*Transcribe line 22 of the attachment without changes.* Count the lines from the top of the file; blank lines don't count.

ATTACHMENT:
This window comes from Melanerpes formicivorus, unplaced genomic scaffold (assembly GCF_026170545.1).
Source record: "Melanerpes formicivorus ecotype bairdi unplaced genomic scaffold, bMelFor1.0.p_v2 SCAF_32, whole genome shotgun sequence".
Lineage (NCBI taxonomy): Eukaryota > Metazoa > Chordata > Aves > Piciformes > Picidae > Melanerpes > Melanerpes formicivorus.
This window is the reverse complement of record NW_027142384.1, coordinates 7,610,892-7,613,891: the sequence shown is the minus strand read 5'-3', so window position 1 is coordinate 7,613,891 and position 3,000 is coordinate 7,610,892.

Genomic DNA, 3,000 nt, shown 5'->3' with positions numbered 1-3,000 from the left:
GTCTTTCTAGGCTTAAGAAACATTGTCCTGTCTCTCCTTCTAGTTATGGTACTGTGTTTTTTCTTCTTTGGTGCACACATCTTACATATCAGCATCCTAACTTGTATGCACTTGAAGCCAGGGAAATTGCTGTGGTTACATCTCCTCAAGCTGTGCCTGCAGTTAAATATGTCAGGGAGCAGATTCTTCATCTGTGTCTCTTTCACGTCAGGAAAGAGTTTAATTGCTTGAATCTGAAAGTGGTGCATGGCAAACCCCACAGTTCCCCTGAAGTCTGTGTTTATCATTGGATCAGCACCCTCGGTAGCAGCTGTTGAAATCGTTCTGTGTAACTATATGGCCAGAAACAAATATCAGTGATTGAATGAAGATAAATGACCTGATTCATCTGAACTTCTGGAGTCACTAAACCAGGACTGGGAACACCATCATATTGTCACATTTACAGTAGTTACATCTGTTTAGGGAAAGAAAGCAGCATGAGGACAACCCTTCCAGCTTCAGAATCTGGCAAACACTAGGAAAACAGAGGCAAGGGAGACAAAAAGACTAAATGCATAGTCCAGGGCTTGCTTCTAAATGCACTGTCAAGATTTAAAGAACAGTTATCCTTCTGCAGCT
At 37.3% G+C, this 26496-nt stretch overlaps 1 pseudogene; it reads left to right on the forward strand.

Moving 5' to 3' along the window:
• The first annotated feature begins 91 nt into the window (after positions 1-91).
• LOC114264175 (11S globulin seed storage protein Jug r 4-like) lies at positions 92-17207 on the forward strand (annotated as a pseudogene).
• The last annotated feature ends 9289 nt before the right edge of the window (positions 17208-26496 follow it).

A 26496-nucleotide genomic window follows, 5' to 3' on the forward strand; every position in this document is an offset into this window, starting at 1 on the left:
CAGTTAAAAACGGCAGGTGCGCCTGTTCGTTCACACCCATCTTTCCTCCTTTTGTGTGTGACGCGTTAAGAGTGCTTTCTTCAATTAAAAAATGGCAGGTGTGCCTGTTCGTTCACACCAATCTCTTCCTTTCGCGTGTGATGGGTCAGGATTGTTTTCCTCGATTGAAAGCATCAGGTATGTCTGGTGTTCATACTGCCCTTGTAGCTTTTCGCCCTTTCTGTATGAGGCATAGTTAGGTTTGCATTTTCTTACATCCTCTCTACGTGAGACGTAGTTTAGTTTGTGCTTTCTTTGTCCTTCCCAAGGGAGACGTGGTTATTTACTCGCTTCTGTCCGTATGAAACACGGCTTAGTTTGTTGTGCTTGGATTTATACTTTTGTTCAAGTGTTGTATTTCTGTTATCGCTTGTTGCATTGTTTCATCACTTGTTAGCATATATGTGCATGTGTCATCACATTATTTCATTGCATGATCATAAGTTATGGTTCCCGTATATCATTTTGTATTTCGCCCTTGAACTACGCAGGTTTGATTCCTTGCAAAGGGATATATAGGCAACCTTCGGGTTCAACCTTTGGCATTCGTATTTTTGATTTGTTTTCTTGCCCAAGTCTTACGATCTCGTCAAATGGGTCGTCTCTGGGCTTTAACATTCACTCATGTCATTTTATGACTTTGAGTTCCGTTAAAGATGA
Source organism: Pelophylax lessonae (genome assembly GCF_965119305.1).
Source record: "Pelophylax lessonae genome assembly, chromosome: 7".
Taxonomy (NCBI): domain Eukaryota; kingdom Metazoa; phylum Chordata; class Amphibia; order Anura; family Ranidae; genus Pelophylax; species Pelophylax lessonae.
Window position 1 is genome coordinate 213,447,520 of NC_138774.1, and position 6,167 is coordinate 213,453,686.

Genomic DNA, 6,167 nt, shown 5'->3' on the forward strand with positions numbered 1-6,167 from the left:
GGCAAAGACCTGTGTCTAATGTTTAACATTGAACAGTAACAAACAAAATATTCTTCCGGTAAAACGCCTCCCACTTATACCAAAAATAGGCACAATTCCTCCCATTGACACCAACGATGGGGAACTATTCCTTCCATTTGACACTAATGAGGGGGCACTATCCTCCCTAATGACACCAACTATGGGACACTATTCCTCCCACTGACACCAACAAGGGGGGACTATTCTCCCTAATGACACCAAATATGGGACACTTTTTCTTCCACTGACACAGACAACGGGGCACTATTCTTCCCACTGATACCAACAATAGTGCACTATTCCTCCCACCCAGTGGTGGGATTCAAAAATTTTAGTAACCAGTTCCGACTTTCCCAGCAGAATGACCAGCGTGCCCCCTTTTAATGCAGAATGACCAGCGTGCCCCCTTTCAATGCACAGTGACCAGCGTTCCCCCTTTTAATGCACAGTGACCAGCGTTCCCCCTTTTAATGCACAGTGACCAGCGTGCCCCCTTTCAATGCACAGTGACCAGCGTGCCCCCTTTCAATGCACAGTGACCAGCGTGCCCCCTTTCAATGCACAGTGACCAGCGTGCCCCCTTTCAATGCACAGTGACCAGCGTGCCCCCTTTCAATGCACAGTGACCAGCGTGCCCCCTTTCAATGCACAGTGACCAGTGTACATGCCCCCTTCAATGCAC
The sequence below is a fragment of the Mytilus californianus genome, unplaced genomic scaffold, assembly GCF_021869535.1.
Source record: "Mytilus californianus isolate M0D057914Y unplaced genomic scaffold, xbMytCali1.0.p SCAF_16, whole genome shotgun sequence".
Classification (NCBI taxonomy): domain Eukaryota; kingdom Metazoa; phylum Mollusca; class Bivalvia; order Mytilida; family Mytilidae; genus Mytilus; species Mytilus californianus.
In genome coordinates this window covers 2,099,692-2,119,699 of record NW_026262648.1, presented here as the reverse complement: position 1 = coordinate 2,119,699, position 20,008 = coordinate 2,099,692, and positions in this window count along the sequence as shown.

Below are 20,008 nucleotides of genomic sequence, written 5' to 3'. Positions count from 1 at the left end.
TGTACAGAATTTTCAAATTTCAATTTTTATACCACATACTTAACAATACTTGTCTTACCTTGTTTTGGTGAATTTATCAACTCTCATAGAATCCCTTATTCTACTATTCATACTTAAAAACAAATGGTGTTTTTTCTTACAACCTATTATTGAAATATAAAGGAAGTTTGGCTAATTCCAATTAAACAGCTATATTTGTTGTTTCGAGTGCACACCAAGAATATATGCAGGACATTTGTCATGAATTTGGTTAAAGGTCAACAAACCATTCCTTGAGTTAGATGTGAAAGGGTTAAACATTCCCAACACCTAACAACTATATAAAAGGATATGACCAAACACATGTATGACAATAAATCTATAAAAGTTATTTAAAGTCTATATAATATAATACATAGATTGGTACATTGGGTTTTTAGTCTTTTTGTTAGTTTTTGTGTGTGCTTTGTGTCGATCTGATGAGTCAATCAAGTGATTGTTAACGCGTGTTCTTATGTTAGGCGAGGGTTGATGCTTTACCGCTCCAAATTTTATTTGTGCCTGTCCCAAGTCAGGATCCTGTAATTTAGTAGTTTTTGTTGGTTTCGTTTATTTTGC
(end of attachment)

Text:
Classification (NCBI taxonomy): domain Eukaryota; kingdom Metazoa; phylum Mollusca; class Bivalvia; order Mytilida; family Mytilidae; genus Mytilus; species Mytilus californianus.